The hamster tail can be difficult to see, as it is usually not very long (about 1/6 the length of the body), with the exception of the Chinese dwarf hamster, which has a tail the same length as the body. One rodent characteristic that can be highly visible in hamsters is their sharp incisors; they have an upper pair and lower pair which grow continuously throughout life, so must be regularly worn down. Hamsters are very flexible, but their bones are somewhat fragile. They are extremely susceptible to rapid temperature changes and drafts, as well as extreme heat or cold. Senses

Hamsters have poor eyesight; they are nearsighted and colorblind. [citation needed] To compensate for their poor sight when in unfamiliar territory, hamsters have scent glands on their flanks (and abdomens in Chinese and dwarf hamsters). A hamster rubs these areas of its body against various objects, and leaves a trail of smells to follow to return to its home den.[citation needed] Hamsters also use their sense of smell to identify pheromones and gender, and locate food. They are also particularly sensitive to high-pitched noises and can hear and communicate in the ultrasonic range.[4] Diet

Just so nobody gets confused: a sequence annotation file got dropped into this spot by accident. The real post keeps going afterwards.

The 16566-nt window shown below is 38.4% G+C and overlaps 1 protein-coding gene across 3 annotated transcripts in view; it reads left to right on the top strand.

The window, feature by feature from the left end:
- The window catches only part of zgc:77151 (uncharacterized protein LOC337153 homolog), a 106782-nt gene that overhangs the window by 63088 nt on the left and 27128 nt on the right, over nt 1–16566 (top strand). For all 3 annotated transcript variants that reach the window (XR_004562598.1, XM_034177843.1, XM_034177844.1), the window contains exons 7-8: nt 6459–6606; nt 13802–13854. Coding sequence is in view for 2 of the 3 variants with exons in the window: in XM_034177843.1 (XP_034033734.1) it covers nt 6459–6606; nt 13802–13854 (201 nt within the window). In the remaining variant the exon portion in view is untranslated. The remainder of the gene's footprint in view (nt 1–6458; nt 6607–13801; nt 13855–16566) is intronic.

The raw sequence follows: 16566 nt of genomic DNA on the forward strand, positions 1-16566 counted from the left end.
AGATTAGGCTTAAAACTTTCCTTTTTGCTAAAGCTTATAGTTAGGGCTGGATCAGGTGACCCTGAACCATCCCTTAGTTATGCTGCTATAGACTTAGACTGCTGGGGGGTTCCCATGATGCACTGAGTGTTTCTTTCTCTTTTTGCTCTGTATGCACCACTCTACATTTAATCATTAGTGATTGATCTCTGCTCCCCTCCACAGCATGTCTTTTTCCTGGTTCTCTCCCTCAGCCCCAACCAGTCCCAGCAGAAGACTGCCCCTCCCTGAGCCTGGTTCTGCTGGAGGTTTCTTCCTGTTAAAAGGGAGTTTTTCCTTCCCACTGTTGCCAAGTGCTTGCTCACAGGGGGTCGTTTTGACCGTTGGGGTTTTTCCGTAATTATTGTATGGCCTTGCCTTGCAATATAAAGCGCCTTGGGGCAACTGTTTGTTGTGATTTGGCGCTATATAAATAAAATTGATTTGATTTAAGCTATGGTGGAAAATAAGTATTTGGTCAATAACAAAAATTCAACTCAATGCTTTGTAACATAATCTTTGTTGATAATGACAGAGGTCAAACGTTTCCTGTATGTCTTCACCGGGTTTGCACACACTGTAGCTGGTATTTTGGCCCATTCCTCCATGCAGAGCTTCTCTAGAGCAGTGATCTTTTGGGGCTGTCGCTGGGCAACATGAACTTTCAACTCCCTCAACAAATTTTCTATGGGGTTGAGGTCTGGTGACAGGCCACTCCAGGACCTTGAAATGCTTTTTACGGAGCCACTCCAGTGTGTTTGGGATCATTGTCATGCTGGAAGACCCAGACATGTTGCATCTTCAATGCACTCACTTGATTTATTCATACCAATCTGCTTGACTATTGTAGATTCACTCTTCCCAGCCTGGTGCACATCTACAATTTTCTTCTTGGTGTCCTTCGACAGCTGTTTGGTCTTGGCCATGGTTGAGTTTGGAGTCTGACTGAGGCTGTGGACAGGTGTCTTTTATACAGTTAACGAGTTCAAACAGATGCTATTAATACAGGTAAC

Hamsters are omnivores. Although they can survive on a diet of exclusively commercial hamster food, other items, such as vegetables, fruits, seeds, and nuts, can be given, but these should be removed before they become rotten. Hamsters in the Middle East have been known to hunt in packs to find insects for food.[9] Hamsters are hindgut fermenters and must eat their own feces (coprophagy) to recover nutrients digested in the hindgut, but not absorbed.[1] Behavior